This is always a bumper month – why can’t the Powers That Be be kinder to our diaries in March and October?
Ballet Black are regulars at the Linbury in March and their enterprising collection of new ballet commissions is always welcome. Many of their pieces are plotless but this year Christopher Hampson’s Storyville gave them a narrative and characters to get hold of, and they inhabited it with gusto. This was a very clear piece of storytelling with lots of audience appeal, achieved by the innovative company on a miniscule budget.
Birmingham Royal Ballet brought their lovely production of Ashton’s The Two Pigeons to the Coliseum. This was a bittersweet pleasure: a delightful and sensitive performance of this charming work, but this was the last time I was to see Robert Parker on stage. He retired to direct Elmshurst School of Ballet. He will be much missed. Nao Sakuma hit just the right note as his irritating but still lovable girlfriend.
BRB also brought us Sir Peter Wright’s amiable production of Coppelia. It’s been tinkered with over the years. I confess I preferred his previous ending of Coppelia when the doll actually does come to life at the very end and Old Dr Coppelius can go away happy, but this has gone.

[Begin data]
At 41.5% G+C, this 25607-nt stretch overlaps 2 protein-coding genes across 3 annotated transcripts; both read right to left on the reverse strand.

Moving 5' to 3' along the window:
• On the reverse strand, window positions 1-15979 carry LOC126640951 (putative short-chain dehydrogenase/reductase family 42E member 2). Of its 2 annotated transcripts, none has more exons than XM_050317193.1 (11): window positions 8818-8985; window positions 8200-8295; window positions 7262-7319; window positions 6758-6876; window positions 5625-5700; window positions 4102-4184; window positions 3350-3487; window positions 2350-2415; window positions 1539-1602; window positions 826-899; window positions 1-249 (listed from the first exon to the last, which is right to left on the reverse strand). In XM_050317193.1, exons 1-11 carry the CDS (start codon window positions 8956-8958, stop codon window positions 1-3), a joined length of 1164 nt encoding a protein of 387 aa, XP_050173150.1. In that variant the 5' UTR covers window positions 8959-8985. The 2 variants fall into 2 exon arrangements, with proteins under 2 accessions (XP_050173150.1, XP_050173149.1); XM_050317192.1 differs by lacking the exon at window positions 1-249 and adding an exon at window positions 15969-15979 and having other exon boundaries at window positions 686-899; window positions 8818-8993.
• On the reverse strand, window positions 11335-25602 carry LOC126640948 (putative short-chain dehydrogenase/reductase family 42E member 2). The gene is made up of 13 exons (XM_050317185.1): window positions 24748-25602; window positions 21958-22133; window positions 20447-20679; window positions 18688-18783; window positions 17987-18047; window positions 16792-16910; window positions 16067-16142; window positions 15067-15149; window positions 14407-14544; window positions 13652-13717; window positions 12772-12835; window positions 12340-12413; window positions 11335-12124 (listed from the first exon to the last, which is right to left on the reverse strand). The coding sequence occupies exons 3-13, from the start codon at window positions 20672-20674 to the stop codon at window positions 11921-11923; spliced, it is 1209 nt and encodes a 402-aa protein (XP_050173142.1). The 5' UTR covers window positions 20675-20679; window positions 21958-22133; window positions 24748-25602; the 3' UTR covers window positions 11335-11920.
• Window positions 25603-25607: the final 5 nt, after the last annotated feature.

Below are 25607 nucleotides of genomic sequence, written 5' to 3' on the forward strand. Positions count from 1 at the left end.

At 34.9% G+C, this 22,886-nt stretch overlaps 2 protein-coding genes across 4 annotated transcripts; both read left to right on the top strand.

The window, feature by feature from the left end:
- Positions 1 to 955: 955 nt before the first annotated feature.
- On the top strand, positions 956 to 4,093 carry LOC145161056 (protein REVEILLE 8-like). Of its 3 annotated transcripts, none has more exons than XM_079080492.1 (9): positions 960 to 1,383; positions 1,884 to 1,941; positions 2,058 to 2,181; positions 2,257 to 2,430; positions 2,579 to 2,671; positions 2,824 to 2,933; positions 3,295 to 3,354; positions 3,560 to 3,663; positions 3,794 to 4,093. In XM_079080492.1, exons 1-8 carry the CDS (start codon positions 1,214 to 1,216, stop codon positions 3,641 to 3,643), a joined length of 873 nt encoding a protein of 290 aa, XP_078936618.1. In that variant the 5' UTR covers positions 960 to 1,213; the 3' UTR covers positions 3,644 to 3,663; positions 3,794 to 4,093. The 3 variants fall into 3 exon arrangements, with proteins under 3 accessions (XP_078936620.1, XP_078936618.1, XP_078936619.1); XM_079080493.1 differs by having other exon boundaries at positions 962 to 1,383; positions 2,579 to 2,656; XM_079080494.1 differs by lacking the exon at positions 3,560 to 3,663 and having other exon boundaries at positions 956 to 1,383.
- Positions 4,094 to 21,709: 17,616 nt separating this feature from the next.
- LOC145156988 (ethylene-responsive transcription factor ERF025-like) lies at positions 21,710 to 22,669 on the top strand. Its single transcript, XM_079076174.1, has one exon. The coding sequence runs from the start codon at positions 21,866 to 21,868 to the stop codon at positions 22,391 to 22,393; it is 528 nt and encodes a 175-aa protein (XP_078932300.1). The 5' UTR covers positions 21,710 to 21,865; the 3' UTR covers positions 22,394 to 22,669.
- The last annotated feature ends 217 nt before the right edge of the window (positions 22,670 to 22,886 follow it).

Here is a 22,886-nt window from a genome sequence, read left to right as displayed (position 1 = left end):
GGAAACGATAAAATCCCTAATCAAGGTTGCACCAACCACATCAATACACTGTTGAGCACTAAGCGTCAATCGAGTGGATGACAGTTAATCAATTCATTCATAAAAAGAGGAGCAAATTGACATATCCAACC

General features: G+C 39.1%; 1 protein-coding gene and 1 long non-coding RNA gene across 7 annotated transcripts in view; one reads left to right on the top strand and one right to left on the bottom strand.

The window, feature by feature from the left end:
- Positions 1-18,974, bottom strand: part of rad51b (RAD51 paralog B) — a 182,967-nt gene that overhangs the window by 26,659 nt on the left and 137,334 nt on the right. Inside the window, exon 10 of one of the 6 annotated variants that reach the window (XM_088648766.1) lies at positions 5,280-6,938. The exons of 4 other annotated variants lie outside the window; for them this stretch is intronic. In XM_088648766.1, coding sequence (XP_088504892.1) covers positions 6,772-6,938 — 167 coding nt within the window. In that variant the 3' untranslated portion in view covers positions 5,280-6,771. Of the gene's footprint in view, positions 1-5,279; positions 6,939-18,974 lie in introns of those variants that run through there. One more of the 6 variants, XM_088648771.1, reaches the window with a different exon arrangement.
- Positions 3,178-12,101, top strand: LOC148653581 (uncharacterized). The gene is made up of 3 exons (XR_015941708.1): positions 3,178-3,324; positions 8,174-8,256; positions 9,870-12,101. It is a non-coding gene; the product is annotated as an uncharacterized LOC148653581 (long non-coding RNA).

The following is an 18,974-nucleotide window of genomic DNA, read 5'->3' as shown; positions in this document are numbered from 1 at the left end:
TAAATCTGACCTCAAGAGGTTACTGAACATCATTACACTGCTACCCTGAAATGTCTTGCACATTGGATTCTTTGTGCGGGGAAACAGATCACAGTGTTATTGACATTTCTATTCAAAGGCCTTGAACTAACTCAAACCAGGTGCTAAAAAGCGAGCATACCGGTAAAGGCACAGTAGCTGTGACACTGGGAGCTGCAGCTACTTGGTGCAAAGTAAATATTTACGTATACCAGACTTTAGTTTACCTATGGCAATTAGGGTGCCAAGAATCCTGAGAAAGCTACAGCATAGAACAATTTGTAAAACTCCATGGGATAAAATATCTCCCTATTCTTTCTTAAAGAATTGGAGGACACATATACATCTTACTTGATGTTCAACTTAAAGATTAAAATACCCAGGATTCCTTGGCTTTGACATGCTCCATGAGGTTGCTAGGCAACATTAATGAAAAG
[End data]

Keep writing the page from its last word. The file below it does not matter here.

Christopher Wheeldon had made some revisions this season to his Alice in Wonderland at the Royal, splitting up the overlong first act into two more manageable chunks. There was a remarkable performance as Alice from Beatrix Stix-Brunell, the debut of the year. It was hard to believe the role hadn’t been made on her.
In a curious symmetry in the same month Javier de Frutos had also revised his The Most Incredible Thing at Sadler’s Wells. This full-length work, with a score by the Pet Shop Boys, had premiered the previous year, more or less at the same time as Alice. De Frutos also changed the position of the interval, among other revisions. Neither of these works has quite solved its structural problems. Both sold out completely the year before: but where Alice is still packing them in, it seems that The Most Incredible Thing was not doing as well at the box office this time.
English National Ballet also did not have a completely happy time at the box office with their mixed bills at the Coliseum. They risked a new commission of The Firebird from the very young choreographer, George Williamson. This wasn’t completely coherent but some of it sits obstinately in the memory nevertheless, and was a great opportunity for Ksenia Ovsyanick who put in a really gutsy performance as the Firebird.
Liam Scarlett’s new work for the Royal Ballet was much anticipated. Sweet Violets was an overheated and overpopulated narrative inspired by the paintings of Walter Sickert, the 19th century music hall and Jack the Ripper. He attempted to pack far too many characters and plot into too short a space but still came up with some compelling moments that make you want to see whatever it is that he does next. The designs, by John MacFarlane (especially for the theatre interior), were tremendously well done, the most striking pieces of design this year.